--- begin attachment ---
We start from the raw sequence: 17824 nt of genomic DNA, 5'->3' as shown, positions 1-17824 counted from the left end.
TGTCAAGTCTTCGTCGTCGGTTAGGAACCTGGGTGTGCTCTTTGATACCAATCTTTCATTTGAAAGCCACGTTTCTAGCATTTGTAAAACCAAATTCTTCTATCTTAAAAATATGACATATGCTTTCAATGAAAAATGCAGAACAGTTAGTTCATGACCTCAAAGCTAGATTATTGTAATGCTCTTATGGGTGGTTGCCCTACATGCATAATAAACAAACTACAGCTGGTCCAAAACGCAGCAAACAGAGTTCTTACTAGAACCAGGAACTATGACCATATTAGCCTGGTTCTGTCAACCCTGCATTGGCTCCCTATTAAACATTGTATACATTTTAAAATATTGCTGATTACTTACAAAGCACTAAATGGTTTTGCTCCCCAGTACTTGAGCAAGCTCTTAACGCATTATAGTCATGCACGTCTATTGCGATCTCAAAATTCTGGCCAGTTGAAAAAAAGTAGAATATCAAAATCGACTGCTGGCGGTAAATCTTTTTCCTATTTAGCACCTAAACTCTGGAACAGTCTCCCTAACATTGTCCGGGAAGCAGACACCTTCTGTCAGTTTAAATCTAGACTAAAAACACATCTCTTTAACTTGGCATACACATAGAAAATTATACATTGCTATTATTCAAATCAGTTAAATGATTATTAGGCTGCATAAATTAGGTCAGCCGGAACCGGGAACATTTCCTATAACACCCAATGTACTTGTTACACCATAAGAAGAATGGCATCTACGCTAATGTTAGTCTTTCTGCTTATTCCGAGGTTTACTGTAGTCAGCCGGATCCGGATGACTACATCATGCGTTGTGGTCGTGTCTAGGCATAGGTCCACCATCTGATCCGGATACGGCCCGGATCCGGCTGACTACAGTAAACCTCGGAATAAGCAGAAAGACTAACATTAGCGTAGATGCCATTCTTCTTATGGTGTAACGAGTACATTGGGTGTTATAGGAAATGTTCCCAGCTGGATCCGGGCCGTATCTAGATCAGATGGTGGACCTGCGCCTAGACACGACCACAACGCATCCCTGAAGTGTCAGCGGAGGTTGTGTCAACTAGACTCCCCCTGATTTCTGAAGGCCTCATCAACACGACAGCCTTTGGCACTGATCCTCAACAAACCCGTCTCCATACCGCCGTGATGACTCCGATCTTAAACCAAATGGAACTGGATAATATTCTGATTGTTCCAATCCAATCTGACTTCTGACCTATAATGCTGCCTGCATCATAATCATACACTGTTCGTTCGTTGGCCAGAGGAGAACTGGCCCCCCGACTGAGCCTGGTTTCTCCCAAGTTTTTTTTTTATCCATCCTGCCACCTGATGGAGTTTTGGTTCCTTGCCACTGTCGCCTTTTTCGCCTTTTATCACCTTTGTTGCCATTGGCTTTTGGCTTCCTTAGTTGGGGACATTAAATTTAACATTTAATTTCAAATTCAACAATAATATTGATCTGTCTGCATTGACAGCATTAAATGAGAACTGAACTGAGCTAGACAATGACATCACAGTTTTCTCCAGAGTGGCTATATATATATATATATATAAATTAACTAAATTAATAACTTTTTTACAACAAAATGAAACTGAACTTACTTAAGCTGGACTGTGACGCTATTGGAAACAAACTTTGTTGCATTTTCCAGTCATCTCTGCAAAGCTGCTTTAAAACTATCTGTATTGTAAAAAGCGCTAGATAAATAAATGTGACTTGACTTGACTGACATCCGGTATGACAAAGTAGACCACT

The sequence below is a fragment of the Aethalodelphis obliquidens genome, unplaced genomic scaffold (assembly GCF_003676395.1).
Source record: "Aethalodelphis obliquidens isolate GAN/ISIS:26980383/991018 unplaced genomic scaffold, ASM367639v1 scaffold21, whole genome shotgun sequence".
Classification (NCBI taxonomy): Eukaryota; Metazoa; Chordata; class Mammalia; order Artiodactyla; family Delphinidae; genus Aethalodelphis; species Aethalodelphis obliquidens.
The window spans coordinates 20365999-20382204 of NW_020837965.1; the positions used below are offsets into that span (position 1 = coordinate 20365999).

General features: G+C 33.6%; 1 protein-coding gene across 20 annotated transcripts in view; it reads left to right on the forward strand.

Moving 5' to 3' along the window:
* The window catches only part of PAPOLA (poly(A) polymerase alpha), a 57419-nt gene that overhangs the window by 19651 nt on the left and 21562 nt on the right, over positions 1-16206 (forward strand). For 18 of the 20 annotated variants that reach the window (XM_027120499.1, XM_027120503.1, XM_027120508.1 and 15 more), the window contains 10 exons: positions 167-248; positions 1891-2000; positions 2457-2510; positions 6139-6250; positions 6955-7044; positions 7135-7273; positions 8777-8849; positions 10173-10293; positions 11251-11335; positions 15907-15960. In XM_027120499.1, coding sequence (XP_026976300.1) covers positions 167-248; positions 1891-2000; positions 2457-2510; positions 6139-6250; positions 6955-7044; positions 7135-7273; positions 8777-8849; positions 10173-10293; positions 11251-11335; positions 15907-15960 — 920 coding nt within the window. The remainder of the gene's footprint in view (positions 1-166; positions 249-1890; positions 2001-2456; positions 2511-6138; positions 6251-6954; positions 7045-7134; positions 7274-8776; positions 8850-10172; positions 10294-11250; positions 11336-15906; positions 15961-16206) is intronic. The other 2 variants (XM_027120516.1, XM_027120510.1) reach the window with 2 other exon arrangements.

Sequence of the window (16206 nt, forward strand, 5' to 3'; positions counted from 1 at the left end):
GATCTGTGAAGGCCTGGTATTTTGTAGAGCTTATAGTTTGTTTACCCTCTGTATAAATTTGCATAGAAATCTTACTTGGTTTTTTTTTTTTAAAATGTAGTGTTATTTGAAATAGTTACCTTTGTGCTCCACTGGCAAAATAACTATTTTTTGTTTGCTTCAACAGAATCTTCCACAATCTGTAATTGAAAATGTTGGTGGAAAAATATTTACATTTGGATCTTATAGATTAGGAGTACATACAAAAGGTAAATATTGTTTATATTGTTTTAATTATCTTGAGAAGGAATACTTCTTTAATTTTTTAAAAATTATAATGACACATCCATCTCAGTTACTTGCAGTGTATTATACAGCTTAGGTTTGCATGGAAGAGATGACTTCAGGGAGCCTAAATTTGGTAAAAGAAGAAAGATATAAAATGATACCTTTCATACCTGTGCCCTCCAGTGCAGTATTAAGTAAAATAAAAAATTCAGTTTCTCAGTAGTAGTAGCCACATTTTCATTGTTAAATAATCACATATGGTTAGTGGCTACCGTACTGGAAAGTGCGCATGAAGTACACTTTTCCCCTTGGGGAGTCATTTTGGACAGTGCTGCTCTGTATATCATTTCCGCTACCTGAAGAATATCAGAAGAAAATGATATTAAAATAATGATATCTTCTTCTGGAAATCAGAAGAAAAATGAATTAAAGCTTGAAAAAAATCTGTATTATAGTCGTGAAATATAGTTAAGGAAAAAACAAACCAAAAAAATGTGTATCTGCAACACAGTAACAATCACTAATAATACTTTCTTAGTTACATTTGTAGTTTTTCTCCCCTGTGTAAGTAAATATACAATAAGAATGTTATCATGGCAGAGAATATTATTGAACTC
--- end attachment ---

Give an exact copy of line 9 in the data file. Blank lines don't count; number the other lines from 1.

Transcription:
* The window catches only part of PAPOLA (poly(A) polymerase alpha), a 57419-nt gene that overhangs the window by 19651 nt on the left and 21562 nt on the right, over positions 1-16206 (forward strand). For 18 of the 20 annotated variants that reach the window (XM_027120499.1, XM_027120503.1, XM_027120508.1 and 15 more), the window contains 10 exons: positions 167-248; positions 1891-2000; positions 2457-2510; positions 6139-6250; positions 6955-7044; positions 7135-7273; positions 8777-8849; positions 10173-10293; positions 11251-11335; positions 15907-15960. In XM_027120499.1, coding sequence (XP_026976300.1) covers positions 167-248; positions 1891-2000; positions 2457-2510; positions 6139-6250; positions 6955-7044; positions 7135-7273; positions 8777-8849; positions 10173-10293; positions 11251-11335; positions 15907-15960 — 920 coding nt within the window. The remainder of the gene's footprint in view (positions 1-166; positions 249-1890; positions 2001-2456; positions 2511-6138; positions 6251-6954; positions 7045-7134; positions 7274-8776; positions 8850-10172; positions 10294-11250; positions 11336-15906; positions 15961-16206) is intronic. The other 2 variants (XM_027120516.1, XM_027120510.1) reach the window with 2 other exon arrangements.